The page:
(3) This section applies whether or not the person was required to deliver over the identical property received or in the person’s possession or control.

(4) For the purposes of subsection (1), it is a question of law whether the circumstances required any person to account or to act in accordance with any requirements.

About the SFO

The Serious Fraud Office (SFO) was established in 1990 under the Serious Fraud Office Act.

The SFO is the lead law enforcement agency for investigating and prosecuting serious or complex financial crime, including bribery and corruption.

The presence of an agency dedicated to white collar crime is integral to New Zealand’s reputation for transparency, integrity, fair-mindedness and low levels of corruption.

This work contributes to a productive and prosperous New Zealand and the SFO’s collaborative efforts with international partners also reduce the serious harm that corrupt business practices do to the global economy.

The SFO has two operational teams: the Evaluation and Intelligence team and the Investigations team.

The SFO operates under two sets of investigative powers.

Part 1 of the SFO Act provides that it may act where the Director “has reason to suspect that an investigation into the affairs of any person may disclose serious or complex fraud.”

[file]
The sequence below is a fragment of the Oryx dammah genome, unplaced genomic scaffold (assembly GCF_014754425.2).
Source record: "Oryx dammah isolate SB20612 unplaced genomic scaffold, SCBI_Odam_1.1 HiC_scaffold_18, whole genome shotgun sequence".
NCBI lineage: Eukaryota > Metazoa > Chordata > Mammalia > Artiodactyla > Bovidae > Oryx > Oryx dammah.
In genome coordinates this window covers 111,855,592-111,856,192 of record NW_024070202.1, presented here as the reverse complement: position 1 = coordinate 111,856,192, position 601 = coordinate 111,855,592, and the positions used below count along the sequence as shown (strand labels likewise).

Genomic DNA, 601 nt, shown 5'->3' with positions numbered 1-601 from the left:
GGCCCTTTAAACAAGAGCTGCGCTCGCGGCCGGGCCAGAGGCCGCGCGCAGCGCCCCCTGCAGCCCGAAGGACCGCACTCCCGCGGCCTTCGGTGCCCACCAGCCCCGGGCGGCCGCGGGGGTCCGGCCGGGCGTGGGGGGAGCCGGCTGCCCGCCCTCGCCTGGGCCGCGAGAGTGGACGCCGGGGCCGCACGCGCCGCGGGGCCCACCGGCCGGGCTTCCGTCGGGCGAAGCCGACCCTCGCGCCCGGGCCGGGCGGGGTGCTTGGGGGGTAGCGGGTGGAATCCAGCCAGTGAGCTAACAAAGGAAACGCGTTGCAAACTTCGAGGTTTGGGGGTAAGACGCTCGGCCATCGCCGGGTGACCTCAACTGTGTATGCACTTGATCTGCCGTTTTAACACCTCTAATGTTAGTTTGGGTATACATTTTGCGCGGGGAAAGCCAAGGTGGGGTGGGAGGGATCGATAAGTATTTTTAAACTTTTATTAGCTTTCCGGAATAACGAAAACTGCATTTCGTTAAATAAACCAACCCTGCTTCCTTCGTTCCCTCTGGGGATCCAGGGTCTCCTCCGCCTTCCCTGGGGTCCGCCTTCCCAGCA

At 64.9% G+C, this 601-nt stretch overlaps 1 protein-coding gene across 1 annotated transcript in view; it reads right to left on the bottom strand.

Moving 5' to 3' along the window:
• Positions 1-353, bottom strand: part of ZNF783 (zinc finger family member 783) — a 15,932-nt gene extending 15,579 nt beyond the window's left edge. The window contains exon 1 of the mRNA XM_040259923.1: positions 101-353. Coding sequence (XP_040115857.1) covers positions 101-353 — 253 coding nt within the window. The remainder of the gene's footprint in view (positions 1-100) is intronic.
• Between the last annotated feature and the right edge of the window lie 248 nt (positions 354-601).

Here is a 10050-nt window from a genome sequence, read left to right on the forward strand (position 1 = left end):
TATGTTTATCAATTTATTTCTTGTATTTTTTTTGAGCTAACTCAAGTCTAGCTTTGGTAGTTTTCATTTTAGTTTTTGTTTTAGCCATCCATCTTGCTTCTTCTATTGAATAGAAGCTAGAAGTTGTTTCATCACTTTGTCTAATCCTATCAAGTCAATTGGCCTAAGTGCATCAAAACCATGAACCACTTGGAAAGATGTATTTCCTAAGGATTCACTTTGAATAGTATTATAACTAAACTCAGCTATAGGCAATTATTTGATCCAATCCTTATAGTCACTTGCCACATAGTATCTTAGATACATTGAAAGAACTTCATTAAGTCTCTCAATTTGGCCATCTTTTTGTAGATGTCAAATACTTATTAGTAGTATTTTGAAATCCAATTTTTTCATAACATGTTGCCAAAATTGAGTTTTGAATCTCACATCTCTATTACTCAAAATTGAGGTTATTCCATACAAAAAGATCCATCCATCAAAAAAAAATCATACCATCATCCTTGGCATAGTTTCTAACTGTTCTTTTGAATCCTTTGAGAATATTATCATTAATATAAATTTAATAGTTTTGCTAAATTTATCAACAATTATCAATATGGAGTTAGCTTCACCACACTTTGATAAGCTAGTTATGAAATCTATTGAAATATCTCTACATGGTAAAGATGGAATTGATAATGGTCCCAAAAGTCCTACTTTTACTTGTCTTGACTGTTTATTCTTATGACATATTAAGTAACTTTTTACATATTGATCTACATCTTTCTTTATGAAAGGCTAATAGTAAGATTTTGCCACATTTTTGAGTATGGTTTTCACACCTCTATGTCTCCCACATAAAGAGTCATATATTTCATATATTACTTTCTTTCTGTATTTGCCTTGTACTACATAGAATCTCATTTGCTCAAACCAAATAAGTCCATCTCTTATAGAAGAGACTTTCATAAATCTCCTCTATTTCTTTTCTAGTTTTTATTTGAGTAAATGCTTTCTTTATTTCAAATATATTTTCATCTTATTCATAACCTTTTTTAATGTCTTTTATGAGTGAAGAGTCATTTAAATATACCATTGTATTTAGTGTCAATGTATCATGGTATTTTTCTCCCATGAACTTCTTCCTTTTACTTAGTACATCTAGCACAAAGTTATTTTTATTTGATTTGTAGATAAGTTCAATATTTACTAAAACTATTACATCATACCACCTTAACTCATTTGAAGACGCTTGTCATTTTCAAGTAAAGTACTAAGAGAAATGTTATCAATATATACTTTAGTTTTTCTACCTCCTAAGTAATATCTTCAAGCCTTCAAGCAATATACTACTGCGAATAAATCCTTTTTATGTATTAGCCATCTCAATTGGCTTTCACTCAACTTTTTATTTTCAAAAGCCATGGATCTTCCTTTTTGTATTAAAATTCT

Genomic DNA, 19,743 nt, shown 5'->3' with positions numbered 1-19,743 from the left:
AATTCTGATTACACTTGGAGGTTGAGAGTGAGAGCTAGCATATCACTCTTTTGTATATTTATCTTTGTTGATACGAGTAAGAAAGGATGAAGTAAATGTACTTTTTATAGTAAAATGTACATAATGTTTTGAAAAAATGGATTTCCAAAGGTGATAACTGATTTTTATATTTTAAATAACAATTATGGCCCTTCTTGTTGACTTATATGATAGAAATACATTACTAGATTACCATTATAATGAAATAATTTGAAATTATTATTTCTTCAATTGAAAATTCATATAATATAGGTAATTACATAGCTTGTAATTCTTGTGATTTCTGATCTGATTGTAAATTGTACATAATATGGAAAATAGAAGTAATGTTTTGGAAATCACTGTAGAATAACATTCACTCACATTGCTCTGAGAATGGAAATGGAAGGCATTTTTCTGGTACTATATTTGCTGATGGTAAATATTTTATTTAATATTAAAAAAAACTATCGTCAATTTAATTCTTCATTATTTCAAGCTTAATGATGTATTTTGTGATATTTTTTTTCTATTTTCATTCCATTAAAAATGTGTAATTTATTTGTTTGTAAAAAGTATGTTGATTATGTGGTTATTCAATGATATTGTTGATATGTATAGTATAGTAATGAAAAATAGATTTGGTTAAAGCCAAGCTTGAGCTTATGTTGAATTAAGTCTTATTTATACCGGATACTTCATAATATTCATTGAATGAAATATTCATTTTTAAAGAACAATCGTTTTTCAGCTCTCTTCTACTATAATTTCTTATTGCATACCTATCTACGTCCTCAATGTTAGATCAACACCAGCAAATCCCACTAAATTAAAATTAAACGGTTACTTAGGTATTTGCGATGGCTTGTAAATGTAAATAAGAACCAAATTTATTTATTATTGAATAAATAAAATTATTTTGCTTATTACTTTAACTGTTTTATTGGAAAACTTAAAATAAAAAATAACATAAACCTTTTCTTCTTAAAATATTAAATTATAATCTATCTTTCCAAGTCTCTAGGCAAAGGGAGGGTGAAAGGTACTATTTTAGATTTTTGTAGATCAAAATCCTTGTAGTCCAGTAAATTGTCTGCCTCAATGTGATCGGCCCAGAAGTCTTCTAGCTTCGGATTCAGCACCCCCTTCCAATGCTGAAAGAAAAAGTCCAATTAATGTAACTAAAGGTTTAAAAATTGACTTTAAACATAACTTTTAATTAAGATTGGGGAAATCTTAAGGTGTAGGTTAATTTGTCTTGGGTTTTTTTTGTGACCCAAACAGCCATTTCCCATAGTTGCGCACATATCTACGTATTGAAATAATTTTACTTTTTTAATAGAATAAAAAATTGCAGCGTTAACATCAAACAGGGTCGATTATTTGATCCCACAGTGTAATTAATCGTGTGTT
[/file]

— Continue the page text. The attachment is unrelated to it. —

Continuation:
Part 2 of the SFO Act provides the SFO with more extensive powers where: “…the Director has reasonable grounds to believe that an offence involving serious or complex fraud may have been committed…”

In considering whether a matter involves serious or complex fraud, the Director may, among other things, have regard to:

  • the suspected nature and consequences of the fraud and/or;
  • the suspected scale of the fraud and/or;
  • the legal, factual and evidential complexity of the matter and/or;
  • any relevant public interest considerations.

The SFO’s Annual Report 2018 sets out its achievements for the past year, while the Integrated Statement of Strategic Intent 2016-2020 sets out the SFO’s strategic goals and performance standards. Both are available online at www.sfo.govt.nz